For most of the world, the soccer/football/calcio pitch is a sacred place. With its packed pews and ritualized chants, thousands of fans fantasize, fret, curse, and pray together as they watch their team play.
Soccer, or calcio as Italians call it, is by far the most popular sport in Italy. I can vividly remember the Italian national team taking home the World Cup in 2006, Italy’s fourth FIFA championship that made it only trail Brazil in World Cup wins (with 5).
Unsurprisingly, Italy’s strong history in the sport has been closely intertwined with religion in a fervently Catholic country. Beginning in the early 1920s, Church clergymen helped organize teams and leagues for young people to play in. Nowadays, many professional matches are held on Sundays so that it’s now a day of the week for both mass and soccer.
Eager to experience an Italian professional game myself, I bought tickets to the Fiorentina v. Inter game for last Saturday night. Armed with our newly purchased purple scarves, we showed up to the game, ready to be inducted into the world of Italian soccer.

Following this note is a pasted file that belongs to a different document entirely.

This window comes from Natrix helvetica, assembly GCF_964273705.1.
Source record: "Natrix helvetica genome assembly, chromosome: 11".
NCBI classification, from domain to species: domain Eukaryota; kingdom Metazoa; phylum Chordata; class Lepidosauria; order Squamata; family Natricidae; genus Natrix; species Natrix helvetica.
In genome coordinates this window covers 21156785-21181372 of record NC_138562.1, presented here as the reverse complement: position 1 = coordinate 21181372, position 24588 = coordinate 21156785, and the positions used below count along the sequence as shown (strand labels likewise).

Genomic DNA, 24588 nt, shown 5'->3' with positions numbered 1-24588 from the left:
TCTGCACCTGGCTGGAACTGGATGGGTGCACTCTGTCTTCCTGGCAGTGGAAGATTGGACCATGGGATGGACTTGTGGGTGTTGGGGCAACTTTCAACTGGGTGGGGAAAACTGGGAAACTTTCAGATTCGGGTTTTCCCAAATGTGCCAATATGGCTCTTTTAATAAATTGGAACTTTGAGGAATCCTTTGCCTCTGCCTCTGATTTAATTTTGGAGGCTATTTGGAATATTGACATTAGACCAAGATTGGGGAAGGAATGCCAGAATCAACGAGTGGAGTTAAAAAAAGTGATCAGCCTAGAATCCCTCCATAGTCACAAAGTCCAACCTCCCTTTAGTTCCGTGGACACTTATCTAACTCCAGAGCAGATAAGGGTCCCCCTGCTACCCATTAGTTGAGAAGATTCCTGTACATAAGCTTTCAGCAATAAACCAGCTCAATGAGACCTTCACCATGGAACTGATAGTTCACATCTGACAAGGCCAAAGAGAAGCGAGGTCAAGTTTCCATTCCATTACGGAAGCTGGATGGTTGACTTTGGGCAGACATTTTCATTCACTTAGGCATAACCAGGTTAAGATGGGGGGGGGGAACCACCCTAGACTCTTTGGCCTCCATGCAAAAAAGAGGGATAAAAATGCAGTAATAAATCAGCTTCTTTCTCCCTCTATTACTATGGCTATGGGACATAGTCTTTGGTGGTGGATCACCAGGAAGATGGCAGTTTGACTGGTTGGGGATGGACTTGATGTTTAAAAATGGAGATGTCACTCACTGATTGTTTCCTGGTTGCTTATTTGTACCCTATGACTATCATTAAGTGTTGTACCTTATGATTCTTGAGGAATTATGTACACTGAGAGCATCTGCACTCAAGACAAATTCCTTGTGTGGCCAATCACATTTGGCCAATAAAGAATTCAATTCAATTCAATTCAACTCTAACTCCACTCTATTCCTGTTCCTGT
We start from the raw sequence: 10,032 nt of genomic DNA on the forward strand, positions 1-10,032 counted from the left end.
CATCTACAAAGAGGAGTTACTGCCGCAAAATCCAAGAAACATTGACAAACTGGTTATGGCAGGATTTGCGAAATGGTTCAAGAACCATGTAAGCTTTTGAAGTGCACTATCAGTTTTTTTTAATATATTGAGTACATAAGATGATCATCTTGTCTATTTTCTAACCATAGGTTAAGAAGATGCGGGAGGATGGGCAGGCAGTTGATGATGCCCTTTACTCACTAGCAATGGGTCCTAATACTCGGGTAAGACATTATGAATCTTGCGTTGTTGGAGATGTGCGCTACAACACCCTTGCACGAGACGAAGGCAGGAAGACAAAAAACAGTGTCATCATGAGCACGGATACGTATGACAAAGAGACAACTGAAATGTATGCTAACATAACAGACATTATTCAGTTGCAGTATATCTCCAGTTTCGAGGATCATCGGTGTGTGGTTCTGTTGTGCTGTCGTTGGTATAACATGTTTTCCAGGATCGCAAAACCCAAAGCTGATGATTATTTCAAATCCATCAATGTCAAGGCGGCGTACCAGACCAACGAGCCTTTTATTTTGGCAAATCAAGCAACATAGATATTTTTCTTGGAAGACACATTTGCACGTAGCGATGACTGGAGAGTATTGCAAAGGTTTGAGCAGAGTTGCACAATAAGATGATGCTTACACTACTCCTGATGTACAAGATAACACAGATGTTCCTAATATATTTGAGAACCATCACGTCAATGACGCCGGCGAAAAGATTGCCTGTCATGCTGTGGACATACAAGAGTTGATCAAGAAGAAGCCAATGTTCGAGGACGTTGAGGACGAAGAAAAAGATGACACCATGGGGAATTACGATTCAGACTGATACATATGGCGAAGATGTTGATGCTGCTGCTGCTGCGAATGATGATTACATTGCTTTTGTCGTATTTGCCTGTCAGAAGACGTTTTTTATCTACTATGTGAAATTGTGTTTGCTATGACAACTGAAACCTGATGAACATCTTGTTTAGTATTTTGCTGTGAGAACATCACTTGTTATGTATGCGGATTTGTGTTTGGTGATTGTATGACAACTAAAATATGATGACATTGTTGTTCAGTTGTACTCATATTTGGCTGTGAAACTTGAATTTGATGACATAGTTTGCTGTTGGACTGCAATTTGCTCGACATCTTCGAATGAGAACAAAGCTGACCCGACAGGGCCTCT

We ended up sitting on Curva Ferrovia, in the lower section closest to the field. Our section was one of the closest to the plastic box for Inter’s fans, which made for some very entertaining exchanges between those around us and the Inter fans in the box, as each group yelled out insults and team chants.
Apparently, it’s a common thing to just set off fireworks and smoke bombs in the stands to show your support. No one seemed too shocked even though there was sparks and flames shot out aggressively into the seats nearby.
Fiorentina ended up losing 2-1, but the experience in itself was a lot of fun. Despite the 90 minutes of secondhand smoke (the man in front of me managed to chain-smoke his way through six cigarettes in the second half) and risk of catching on fire, where else can you watch grown men yell the dirtiest profanities at each other? Oh, all the new Italian words and phrases I learned!
I also spent some time last weekend at a real church as well. One of the special parts of Italy is that even your neighborhood church is a work of art.
La Chiesa dei Sette Santi Fondatori is just a short 5-minute walk from my apartment, across the street from the soccer stadium. Though the mass is entirely in Italian, they had a pamphlet that I could follow along with for that day’s readings and responses, so that at least I could stumble through the Nicean Creed and Our Father in Italian along with everyone else.
Once again, I picked up on some new words in Italian––when else would you learn adulterio but when that happens to be the topic for one of the readings that week?
Now I’ve just got to throw out these new words sometime during Italian class.